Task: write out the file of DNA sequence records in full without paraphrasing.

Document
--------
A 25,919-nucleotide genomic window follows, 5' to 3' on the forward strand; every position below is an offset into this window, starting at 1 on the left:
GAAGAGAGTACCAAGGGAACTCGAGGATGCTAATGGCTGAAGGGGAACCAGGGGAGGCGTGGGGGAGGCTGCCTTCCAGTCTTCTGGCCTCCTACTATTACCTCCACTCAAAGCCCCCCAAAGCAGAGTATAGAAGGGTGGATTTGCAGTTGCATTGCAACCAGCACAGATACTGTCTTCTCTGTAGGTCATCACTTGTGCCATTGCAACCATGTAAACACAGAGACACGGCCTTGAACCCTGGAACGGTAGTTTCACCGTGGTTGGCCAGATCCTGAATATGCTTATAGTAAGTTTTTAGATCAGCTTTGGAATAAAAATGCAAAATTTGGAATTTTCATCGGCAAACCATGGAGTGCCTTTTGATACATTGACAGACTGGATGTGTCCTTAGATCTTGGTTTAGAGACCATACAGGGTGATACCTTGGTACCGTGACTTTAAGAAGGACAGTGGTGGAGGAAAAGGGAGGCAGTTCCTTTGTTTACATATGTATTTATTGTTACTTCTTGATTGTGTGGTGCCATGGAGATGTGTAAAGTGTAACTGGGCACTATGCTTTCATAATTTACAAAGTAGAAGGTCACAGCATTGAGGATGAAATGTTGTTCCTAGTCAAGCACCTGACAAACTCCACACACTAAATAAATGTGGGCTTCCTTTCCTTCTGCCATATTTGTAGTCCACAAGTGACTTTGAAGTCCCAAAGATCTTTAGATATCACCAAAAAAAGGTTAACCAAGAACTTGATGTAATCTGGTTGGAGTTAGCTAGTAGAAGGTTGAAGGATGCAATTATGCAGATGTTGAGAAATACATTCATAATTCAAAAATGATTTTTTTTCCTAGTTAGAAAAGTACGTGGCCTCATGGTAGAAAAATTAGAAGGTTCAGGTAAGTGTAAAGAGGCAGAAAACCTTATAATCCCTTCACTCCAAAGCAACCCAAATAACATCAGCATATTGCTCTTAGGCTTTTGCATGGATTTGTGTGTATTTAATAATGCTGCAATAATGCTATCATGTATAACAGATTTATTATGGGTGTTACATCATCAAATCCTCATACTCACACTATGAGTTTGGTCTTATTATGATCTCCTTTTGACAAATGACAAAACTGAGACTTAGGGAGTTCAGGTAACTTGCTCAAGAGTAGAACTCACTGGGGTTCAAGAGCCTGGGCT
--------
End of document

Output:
A 25,919-nucleotide genomic window follows, 5' to 3' on the forward strand; every position below is an offset into this window, starting at 1 on the left:
GAAGAGAGTACCAAGGGAACTCGAGGATGCTAATGGCTGAAGGGGAACCAGGGGAGGCGTGGGGGAGGCTGCCTTCCAGTCTTCTGGCCTCCTACTATTACCTCCACTCAAAGCCCCCCAAAGCAGAGTATAGAAGGGTGGATTTGCAGTTGCATTGCAACCAGCACAGATACTGTCTTCTCTGTAGGTCATCACTTGTGCCATTGCAACCATGTAAACACAGAGACACGGCCTTGAACCCTGGAACGGTAGTTTCACCGTGGTTGGCCAGATCCTGAATATGCTTATAGTAAGTTTTTAGATCAGCTTTGGAATAAAAATGCAAAATTTGGAATTTTCATCGGCAAACCATGGAGTGCCTTTTGATACATTGACAGACTGGATGTGTCCTTAGATCTTGGTTTAGAGACCATACAGGGTGATACCTTGGTACCGTGACTTTAAGAAGGACAGTGGTGGAGGAAAAGGGAGGCAGTTCCTTTGTTTACATATGTATTTATTGTTACTTCTTGATTGTGTGGTGCCATGGAGATGTGTAAAGTGTAACTGGGCACTATGCTTTCATAATTTACAAAGTAGAAGGTCACAGCATTGAGGATGAAATGTTGTTCCTAGTCAAGCACCTGACAAACTCCACACACTAAATAAATGTGGGCTTCCTTTCCTTCTGCCATATTTGTAGTCCACAAGTGACTTTGAAGTCCCAAAGATCTTTAGATATCACCAAAAAAAGGTTAACCAAGAACTTGATGTAATCTGGTTGGAGTTAGCTAGTAGAAGGTTGAAGGATGCAATTATGCAGATGTTGAGAAATACATTCATAATTCAAAAATGATTTTTTTTCCTAGTTAGAAAAGTACGTGGCCTCATGGTAGAAAAATTAGAAGGTTCAGGTAAGTGTAAAGAGGCAGAAAACCTTATAATCCCTTCACTCCAAAGCAACCCAAATAACATCAGCATATTGCTCTTAGGCTTTTGCATGGATTTGTGTGTATTTAATAATGCTGCAATAATGCTATCATGTATAACAGATTTATTATGGGTGTTACATCATCAAATCCTCATACTCACACTATGAGTTTGGTCTTATTATGATCTCCTTTTGACAAATGACAAAACTGAGACTTAGGGAGTTCAGGTAACTTGCTCAAGAGTAGAACTCACTGGGGTTCAAGAGCCTGGGCT